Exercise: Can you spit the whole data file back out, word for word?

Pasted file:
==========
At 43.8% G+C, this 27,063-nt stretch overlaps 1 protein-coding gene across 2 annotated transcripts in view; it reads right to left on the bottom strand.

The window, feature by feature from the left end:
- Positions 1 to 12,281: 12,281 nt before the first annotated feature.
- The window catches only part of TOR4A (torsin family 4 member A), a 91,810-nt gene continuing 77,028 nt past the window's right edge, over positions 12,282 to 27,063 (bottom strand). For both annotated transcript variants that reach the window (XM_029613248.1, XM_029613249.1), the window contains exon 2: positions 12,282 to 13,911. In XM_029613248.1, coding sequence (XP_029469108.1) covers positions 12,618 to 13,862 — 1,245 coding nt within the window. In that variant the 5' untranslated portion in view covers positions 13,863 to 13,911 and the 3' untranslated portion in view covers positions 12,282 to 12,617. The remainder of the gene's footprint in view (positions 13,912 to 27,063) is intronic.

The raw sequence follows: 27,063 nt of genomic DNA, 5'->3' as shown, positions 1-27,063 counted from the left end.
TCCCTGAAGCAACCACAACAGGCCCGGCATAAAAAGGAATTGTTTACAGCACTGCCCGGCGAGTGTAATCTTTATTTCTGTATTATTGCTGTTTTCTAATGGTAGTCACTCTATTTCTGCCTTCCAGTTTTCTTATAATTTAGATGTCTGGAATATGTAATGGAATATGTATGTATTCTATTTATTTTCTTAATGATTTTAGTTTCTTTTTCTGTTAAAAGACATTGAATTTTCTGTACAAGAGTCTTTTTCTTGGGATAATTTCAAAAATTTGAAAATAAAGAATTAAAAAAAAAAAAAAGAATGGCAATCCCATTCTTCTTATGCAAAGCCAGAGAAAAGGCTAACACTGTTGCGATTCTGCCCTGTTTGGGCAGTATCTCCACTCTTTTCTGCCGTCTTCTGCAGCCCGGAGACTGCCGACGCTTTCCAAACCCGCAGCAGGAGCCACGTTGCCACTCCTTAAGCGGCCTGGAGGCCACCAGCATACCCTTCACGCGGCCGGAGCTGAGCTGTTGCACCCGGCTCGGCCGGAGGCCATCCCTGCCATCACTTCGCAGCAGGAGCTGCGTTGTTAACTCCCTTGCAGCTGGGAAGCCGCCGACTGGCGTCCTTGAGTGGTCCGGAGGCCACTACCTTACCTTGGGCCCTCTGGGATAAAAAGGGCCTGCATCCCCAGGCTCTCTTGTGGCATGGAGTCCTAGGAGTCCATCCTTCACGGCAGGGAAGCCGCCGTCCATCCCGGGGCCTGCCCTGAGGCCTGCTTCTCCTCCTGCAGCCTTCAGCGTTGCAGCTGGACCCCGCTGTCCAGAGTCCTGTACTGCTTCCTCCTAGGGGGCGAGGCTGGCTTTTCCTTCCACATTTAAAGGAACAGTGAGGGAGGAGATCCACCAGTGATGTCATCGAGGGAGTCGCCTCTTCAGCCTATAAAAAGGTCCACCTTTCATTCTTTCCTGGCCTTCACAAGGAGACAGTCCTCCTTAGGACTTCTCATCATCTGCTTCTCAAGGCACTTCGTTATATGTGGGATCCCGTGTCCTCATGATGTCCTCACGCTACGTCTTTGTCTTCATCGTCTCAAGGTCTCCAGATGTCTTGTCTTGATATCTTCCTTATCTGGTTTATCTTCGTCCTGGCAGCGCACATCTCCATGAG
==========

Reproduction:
At 43.8% G+C, this 27,063-nt stretch overlaps 1 protein-coding gene across 2 annotated transcripts in view; it reads right to left on the bottom strand.

The window, feature by feature from the left end:
- Positions 1 to 12,281: 12,281 nt before the first annotated feature.
- The window catches only part of TOR4A (torsin family 4 member A), a 91,810-nt gene continuing 77,028 nt past the window's right edge, over positions 12,282 to 27,063 (bottom strand). For both annotated transcript variants that reach the window (XM_029613248.1, XM_029613249.1), the window contains exon 2: positions 12,282 to 13,911. In XM_029613248.1, coding sequence (XP_029469108.1) covers positions 12,618 to 13,862 — 1,245 coding nt within the window. In that variant the 5' untranslated portion in view covers positions 13,863 to 13,911 and the 3' untranslated portion in view covers positions 12,282 to 12,617. The remainder of the gene's footprint in view (positions 13,912 to 27,063) is intronic.

The raw sequence follows: 27,063 nt of genomic DNA, 5'->3' as shown, positions 1-27,063 counted from the left end.
TCCCTGAAGCAACCACAACAGGCCCGGCATAAAAAGGAATTGTTTACAGCACTGCCCGGCGAGTGTAATCTTTATTTCTGTATTATTGCTGTTTTCTAATGGTAGTCACTCTATTTCTGCCTTCCAGTTTTCTTATAATTTAGATGTCTGGAATATGTAATGGAATATGTATGTATTCTATTTATTTTCTTAATGATTTTAGTTTCTTTTTCTGTTAAAAGACATTGAATTTTCTGTACAAGAGTCTTTTTCTTGGGATAATTTCAAAAATTTGAAAATAAAGAATTAAAAAAAAAAAAAAGAATGGCAATCCCATTCTTCTTATGCAAAGCCAGAGAAAAGGCTAACACTGTTGCGATTCTGCCCTGTTTGGGCAGTATCTCCACTCTTTTCTGCCGTCTTCTGCAGCCCGGAGACTGCCGACGCTTTCCAAACCCGCAGCAGGAGCCACGTTGCCACTCCTTAAGCGGCCTGGAGGCCACCAGCATACCCTTCACGCGGCCGGAGCTGAGCTGTTGCACCCGGCTCGGCCGGAGGCCATCCCTGCCATCACTTCGCAGCAGGAGCTGCGTTGTTAACTCCCTTGCAGCTGGGAAGCCGCCGACTGGCGTCCTTGAGTGGTCCGGAGGCCACTACCTTACCTTGGGCCCTCTGGGATAAAAAGGGCCTGCATCCCCAGGCTCTCTTGTGGCATGGAGTCCTAGGAGTCCATCCTTCACGGCAGGGAAGCCGCCGTCCATCCCGGGGCCTGCCCTGAGGCCTGCTTCTCCTCCTGCAGCCTTCAGCGTTGCAGCTGGACCCCGCTGTCCAGAGTCCTGTACTGCTTCCTCCTAGGGGGCGAGGCTGGCTTTTCCTTCCACATTTAAAGGAACAGTGAGGGAGGAGATCCACCAGTGATGTCATCGAGGGAGTCGCCTCTTCAGCCTATAAAAAGGTCCACCTTTCATTCTTTCCTGGCCTTCACAAGGAGACAGTCCTCCTTAGGACTTCTCATCATCTGCTTCTCAAGGCACTTCGTTATATGTGGGATCCCGTGTCCTCATGATGTCCTCACGCTACGTCTTTGTCTTCATCGTCTCAAGGTCTCCAGATGTCTTGTCTTGATATCTTCCTTATCTGGTTTATCTTCGTCCTGGCAGCGCACATCTCCATGAG